You’ve Been Served…with Subpoena-Themed Phishing Emails

subpoena-themed phish

A targeted campaign is delivering an information-stealing malware called Predator the Thief.

A phishing campaign claiming to deliver emailed subpoenas is targeting insurance and retail companies.

According to researchers, the phishing emails are spoofing the UK Ministry of Justice, aiming to capitalize on scare tactics to convince targets to click on an embedded link to “learn more about the case” by saying that the recipient has 14 days to comply with the subpoena notice. If the target clicks on the link, he or she will find themselves infected with Predator the Thief, a publicly available information-stealing malware that’s not often seen in phishing campaigns.

“The emails can appear quite convincing upon initial inspection, but a closer look reveals obvious irregularities,” Mollie MacDougall, researcher with the Cofense Intelligence, told Threatpost. “Masquerading as UK Ministry of Justice correspondence produces an increased potential for users to fall for the phish, even though some portions of the email contain misnomers such as ‘Department of Justice’ rather than Ministry of Justice. Recipients that are not educated about the UK judicial system are likely to fear a potential consequence from this daunting email, thus falling victim for the threat actor’s trap.”

As for the reach of this campaign, all identified targets (there are 10 so far in Cofense’s telemetry) are in the EMEA region, she added. And, the threat actor is likely not that sophisticated.

“Threat actors are capitalizing on publicly available tools, as is most common throughout the phishing threat landscape,” MacDougall told Threatpost. “We are not certain about the person or group behind this campaign, but it is plausible to assess that the actor is not overly familiar with the UK judicial system and lacks some attention to detail, thus likely not being of an advanced or nation-state level origin.”

To lend an air of legitimacy, the enclosed link uses Google Docs and Microsoft OneDrive for the infection chain; thus, the link within the email is actually benign and leads to a Google Docs page, themed to fool a user into thinking the service is conducting security checks. In turn, the Google Docs page has a redirection link pointing to a direct Microsoft OneDrive download. A macro-laden document is retrieved and used as a first stage downloader to execute a sample of Predator the Thief.

phishing subpoena

“The initial Google Docs link contains a redirect chain that eventually leads to a malicious macro-laden Microsoft Word file,” explained Aaron Riley, security researcher at Cofense, in a blog post on Wednesday. “The macro, upon execution, downloads the malware via PowerShell, which is a sample of the Predator the Thief information-stealer.”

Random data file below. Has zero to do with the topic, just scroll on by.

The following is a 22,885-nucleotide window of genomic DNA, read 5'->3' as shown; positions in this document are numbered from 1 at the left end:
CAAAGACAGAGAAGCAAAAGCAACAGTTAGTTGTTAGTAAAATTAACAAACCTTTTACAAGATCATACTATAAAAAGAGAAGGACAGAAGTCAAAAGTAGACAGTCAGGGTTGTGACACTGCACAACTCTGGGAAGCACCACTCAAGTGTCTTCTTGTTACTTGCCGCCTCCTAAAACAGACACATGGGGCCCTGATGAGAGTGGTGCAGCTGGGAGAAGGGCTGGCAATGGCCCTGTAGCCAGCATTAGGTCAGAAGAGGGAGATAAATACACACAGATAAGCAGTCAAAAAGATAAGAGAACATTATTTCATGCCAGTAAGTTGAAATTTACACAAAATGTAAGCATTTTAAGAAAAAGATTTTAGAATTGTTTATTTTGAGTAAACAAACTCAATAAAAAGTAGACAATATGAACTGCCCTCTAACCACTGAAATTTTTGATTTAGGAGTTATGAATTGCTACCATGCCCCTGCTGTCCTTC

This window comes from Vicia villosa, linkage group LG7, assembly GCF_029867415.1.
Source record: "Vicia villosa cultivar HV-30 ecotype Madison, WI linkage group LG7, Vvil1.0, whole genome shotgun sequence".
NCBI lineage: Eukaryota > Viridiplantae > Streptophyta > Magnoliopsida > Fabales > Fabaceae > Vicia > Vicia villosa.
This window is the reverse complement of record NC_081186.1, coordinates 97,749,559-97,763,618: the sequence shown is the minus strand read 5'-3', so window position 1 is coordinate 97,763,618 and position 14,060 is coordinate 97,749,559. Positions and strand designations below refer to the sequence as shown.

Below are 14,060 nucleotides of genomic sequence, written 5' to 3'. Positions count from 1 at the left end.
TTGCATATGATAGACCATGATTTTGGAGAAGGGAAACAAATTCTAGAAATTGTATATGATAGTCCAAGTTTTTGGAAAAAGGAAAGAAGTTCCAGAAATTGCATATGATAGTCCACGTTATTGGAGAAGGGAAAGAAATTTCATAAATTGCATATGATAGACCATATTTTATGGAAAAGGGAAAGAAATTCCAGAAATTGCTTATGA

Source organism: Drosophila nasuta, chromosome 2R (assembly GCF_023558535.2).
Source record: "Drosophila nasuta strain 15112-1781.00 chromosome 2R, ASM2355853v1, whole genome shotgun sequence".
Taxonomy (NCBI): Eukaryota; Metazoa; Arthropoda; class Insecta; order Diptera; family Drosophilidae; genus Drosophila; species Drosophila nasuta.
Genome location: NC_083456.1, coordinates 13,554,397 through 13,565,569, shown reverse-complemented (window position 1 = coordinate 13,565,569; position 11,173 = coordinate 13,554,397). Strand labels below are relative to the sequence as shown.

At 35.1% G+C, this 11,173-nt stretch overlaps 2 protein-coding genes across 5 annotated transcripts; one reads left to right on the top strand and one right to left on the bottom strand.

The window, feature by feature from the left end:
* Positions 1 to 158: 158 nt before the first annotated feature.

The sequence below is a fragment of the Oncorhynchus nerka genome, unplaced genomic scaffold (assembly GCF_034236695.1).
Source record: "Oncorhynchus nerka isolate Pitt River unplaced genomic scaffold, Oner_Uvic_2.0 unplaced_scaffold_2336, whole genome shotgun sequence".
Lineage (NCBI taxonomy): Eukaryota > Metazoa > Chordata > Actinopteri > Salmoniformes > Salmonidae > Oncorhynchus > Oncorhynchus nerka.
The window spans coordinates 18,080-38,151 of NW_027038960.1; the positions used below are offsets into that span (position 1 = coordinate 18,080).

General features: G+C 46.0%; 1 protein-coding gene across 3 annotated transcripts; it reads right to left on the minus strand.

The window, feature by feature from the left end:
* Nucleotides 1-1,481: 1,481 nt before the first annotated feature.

According to Cofense, Predator the Thief then infects the endpoint and attempts to exfiltrate sensitive data; it targets cryptocurrency wallets, network configurations, browser information, VPN and FTP credentials, email data and even gaming logins. It can also take screenshots of an infected machine. The information is gathered and stored in a file named “information.log” before being shipped off to the command-and-control (C2) server via an HTTP POST to a network endpoint “gate.get” by default – once the data is successfully exfiltrated to the C2, the binary then cleans up parts of the infection and self-terminates.

“This infection clean-up process makes it much harder for endpoint forensic investigations that do not leverage verbose event logs and an endpoint detection system,” Riley wrote.

According to MacDougall, the exfiltrated information, however, can be used for a number of purposes, with gaining profit through stolen credentials being the most likely.”

The use of benign-seeming links to get past email defenses is a technique that’s cropping up of late in the phishing world; in this case, since the Google Docs URL is legitimate, the email may pass inspection by secure email gateways. Disabling Microsoft macros by default and monitoring PowerShell execution alongside educating users on the dangers of enabling macros is a safeguard against this threat.

“Information would only be stolen should the infection chain be successful, which would require the targets to click on the link and then download from OneDrive the document laden with malicious macros,” MacDougall told Threatpost. “If those macros are enabled, the macro would download the Predator the Thief malware.”

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